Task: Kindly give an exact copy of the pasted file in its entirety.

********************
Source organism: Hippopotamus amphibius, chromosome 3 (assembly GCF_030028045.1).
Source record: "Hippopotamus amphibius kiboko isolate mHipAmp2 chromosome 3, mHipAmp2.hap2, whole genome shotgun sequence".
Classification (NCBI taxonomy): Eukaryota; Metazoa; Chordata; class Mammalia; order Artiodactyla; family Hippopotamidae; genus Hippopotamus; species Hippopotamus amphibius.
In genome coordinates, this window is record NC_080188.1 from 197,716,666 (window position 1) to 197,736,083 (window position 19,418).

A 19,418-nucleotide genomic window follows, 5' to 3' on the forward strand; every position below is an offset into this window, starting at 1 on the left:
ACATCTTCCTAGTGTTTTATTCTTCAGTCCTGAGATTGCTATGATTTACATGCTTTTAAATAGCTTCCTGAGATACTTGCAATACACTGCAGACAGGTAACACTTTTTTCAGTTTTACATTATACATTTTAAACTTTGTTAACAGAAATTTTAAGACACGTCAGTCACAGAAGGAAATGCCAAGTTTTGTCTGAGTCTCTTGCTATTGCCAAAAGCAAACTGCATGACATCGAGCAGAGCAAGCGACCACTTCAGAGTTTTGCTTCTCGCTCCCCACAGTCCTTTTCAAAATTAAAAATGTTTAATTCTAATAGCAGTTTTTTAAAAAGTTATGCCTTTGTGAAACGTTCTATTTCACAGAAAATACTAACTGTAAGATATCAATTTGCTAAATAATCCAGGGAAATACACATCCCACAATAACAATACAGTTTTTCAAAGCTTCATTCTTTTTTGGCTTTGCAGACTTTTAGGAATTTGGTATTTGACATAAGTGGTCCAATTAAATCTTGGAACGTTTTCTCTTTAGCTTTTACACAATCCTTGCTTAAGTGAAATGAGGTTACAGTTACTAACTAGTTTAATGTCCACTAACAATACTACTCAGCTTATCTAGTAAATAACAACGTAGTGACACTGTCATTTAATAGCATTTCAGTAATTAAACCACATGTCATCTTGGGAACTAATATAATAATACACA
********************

Source organism: Hippopotamus amphibius, chromosome 3 (assembly GCF_030028045.1).
Source record: "Hippopotamus amphibius kiboko isolate mHipAmp2 chromosome 3, mHipAmp2.hap2, whole genome shotgun sequence".
Classification (NCBI taxonomy): Eukaryota; Metazoa; Chordata; class Mammalia; order Artiodactyla; family Hippopotamidae; genus Hippopotamus; species Hippopotamus amphibius.
In genome coordinates, this window is record NC_080188.1 from 197,716,666 (window position 1) to 197,736,083 (window position 19,418).

A 19,418-nucleotide genomic window follows, 5' to 3' on the forward strand; every position below is an offset into this window, starting at 1 on the left:
ACATCTTCCTAGTGTTTTATTCTTCAGTCCTGAGATTGCTATGATTTACATGCTTTTAAATAGCTTCCTGAGATACTTGCAATACACTGCAGACAGGTAACACTTTTTTCAGTTTTACATTATACATTTTAAACTTTGTTAACAGAAATTTTAAGACACGTCAGTCACAGAAGGAAATGCCAAGTTTTGTCTGAGTCTCTTGCTATTGCCAAAAGCAAACTGCATGACATCGAGCAGAGCAAGCGACCACTTCAGAGTTTTGCTTCTCGCTCCCCACAGTCCTTTTCAAAATTAAAAATGTTTAATTCTAATAGCAGTTTTTTAAAAAGTTATGCCTTTGTGAAACGTTCTATTTCACAGAAAATACTAACTGTAAGATATCAATTTGCTAAATAATCCAGGGAAATACACATCCCACAATAACAATACAGTTTTTCAAAGCTTCATTCTTTTTTGGCTTTGCAGACTTTTAGGAATTTGGTATTTGACATAAGTGGTCCAATTAAATCTTGGAACGTTTTCTCTTTAGCTTTTACACAATCCTTGCTTAAGTGAAATGAGGTTACAGTTACTAACTAGTTTAATGTCCACTAACAATACTACTCAGCTTATCTAGTAAATAACAACGTAGTGACACTGTCATTTAATAGCATTTCAGTAATTAAACCACATGTCATCTTGGGAACTAATATAATAATACACA